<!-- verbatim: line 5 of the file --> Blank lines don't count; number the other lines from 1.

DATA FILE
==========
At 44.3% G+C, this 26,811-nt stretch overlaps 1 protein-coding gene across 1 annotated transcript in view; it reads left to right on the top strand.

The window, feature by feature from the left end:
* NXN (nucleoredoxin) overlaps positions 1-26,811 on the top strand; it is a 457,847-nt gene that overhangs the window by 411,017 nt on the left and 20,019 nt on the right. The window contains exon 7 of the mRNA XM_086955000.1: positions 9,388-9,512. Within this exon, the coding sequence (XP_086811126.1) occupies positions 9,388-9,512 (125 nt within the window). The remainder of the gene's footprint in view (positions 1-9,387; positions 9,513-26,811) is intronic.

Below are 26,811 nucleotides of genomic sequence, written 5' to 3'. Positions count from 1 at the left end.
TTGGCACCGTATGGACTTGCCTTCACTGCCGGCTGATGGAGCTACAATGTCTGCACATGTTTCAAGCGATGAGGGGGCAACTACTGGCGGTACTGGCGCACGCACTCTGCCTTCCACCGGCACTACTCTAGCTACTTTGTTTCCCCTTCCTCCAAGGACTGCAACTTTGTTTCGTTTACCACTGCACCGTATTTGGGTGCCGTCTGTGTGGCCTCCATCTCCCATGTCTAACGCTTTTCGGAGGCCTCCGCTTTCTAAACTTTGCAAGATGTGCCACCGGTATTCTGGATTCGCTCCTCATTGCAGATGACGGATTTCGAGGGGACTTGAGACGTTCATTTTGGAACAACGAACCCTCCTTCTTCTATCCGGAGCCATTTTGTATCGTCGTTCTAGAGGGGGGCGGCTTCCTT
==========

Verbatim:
TTGGCACCGTATGGACTTGCCTTCACTGCCGGCTGATGGAGCTACAATGTCTGCACATGTTTCAAGCGATGAGGGGGCAACTACTGGCGGTACTGGCGCACGCACTCTGCCTTCCACCGGCACTACTCTAGCTACTTTGTTTCCCCTTCCTCCAAGGACTGCAACTTTGTTTCGTTTACCACTGCACCGTATTTGGGTGCCGTCTGTGTGGCCTCCATCTCCCATGTCTAACGCTTTTCGGAGGCCTCCGCTTTCTAAACTTTGCAAGATGTGCCACCGGTATTCTGGATTCGCTCCTCATTGCAGATGACGGATTTCGAGGGGACTTGAGACGTTCATTTTGGAACAACGAACCCTCCTTCTTCTATCCGGAGCCATTTTGTATCGTCGTTCTAGAGGGGGGCGGCTTCCTT